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The principal classification scheme for manuscripts held by Houghton Library is by language or country/culture, but some manuscripts are classified by subject/genre (MS Mus[ic]), by collector (MS Richardson), or by library department (MS Typ for manuscripts in the Department of Printing and Graphic Arts).

Anything “owned” by the Harvard Theatre Collection or the Department of Printing and Graphic Arts, regardless of language, culture, or medium, will be classed as MS Thr or MS Typ, respectively.

For items not under the auspices of HTC or P&GA, consider what is the primary element of the material. Materials that are primarily musical scores will be MS Mus. Materials that are ½ musical scores and ½ literary work may be classified by language or culture. American (U.S.) and British materials, regardless of language, are mostly likely to be classed in MS Am and MS Eng, respectively.                    

This cultural primacy is not as clear in some of the other language/culture classifications. Most often with materials not related to the U.S. or Great Britain, language trumps culture, so that an item written in French about Spain is more likely to be in MS Fr than MS Span. There are many instances when this is not the case and often the decision for such exceptions comes down from a curator or is at the cataloger’s discretion. For example, if this French-language item is the story of travels through Spain by a French citizen, it would almost definitely be classed as MS Fr; if it were a French translation of a Spanish legal or government document, it would probably be classed as MS Span; if it were a French language account of the Spanish Civil War, it could be either MS Fr or MS Span. When in doubt, consult the curator.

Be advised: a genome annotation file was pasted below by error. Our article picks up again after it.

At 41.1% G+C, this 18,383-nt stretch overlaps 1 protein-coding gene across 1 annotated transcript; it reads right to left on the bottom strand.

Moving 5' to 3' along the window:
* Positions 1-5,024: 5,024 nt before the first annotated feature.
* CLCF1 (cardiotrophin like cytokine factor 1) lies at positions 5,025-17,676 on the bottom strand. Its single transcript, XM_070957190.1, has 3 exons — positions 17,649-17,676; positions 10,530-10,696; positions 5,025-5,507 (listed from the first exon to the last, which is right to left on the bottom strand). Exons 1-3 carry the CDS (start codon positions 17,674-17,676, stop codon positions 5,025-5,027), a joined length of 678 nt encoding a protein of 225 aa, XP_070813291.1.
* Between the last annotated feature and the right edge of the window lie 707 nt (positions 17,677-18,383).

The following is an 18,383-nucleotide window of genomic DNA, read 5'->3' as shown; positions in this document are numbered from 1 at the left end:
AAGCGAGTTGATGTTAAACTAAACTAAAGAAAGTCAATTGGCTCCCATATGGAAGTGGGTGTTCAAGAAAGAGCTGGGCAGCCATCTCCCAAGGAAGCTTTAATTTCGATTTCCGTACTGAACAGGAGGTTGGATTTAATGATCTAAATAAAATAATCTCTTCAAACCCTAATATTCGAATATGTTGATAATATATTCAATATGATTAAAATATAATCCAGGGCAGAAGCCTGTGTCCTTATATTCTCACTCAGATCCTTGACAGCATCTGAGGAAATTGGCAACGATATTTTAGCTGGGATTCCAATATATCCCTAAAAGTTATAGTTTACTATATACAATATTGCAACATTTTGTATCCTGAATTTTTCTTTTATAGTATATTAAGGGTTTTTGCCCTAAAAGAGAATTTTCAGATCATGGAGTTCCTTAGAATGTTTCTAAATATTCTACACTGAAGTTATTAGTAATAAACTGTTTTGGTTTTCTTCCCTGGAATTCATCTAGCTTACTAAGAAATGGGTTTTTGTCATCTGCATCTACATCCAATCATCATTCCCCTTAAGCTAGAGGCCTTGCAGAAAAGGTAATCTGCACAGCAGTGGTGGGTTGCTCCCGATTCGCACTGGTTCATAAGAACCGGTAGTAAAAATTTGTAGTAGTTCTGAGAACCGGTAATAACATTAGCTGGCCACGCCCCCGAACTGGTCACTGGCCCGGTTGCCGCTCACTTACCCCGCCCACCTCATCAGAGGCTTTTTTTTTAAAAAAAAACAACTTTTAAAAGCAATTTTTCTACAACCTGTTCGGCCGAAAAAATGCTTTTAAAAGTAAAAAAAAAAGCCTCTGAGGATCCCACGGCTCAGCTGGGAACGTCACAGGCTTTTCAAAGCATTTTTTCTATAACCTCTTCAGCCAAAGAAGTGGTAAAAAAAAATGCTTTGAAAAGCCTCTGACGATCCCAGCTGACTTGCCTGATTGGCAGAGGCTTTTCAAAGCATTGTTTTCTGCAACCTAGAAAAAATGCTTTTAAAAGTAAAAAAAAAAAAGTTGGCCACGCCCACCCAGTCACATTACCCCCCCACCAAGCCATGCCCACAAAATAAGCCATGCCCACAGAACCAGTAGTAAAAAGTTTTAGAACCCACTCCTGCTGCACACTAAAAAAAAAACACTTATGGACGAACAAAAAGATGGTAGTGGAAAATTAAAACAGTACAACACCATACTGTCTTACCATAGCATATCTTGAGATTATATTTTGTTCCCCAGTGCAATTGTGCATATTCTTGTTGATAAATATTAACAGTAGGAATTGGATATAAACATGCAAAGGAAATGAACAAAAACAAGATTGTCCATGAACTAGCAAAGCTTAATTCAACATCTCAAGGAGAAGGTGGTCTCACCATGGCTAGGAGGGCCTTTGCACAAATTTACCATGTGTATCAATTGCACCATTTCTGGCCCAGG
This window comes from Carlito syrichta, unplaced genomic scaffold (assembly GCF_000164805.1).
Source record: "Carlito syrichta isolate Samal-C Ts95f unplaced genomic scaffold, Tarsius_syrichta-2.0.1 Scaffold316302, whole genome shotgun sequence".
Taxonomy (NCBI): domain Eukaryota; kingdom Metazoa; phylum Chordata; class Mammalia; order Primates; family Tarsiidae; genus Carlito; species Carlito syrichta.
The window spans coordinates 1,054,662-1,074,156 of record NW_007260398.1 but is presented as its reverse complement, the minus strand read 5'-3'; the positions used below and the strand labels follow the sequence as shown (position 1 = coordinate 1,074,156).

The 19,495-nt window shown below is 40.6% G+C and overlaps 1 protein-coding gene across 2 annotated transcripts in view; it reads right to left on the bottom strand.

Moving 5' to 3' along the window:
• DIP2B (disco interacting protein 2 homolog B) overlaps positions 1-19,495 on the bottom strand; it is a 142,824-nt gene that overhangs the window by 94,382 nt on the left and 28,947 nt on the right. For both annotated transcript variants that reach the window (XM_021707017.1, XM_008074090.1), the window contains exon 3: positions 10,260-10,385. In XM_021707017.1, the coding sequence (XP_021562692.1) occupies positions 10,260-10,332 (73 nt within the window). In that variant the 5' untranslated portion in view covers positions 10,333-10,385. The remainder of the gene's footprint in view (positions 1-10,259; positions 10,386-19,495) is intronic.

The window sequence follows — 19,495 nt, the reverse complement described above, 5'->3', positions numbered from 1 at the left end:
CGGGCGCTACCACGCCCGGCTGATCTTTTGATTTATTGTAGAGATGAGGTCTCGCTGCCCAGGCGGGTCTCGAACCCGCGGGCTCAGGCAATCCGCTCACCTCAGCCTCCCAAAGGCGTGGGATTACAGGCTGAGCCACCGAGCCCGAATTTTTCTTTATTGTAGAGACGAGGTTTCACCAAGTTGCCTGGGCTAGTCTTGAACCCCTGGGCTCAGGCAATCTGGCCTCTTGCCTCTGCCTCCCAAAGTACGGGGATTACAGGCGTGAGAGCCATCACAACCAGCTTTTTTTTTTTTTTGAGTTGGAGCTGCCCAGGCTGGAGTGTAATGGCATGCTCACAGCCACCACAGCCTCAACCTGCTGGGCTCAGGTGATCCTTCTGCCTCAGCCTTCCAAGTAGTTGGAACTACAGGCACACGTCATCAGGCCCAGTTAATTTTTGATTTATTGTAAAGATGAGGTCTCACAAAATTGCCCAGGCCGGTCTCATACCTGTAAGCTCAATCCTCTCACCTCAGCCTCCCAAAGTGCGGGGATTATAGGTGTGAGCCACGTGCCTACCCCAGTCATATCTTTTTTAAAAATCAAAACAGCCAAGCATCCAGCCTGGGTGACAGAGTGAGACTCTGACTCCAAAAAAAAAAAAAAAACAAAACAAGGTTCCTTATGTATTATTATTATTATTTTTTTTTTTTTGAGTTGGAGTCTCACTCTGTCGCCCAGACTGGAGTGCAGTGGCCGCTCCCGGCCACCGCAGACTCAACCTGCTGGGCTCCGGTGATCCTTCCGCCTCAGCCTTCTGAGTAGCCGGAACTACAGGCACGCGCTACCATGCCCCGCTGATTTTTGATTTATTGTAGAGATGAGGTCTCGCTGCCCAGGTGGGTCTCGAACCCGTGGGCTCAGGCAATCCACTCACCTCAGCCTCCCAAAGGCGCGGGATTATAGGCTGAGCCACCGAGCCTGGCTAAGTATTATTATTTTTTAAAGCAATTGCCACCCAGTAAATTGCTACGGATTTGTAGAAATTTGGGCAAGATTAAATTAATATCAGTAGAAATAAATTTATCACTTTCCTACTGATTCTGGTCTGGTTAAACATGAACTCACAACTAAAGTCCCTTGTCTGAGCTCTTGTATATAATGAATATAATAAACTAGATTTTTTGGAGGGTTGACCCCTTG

Note that MS Eng is used both for British materials and for materials written in English concerning any country or culture, except the United States (MS Am). MS Eng is both a language and a cultural designation.

A closed classification does not preclude adding to this classification if appropriate materials are discovered or need further cataloging; it is simply that materials for these classifications are not actively sought.


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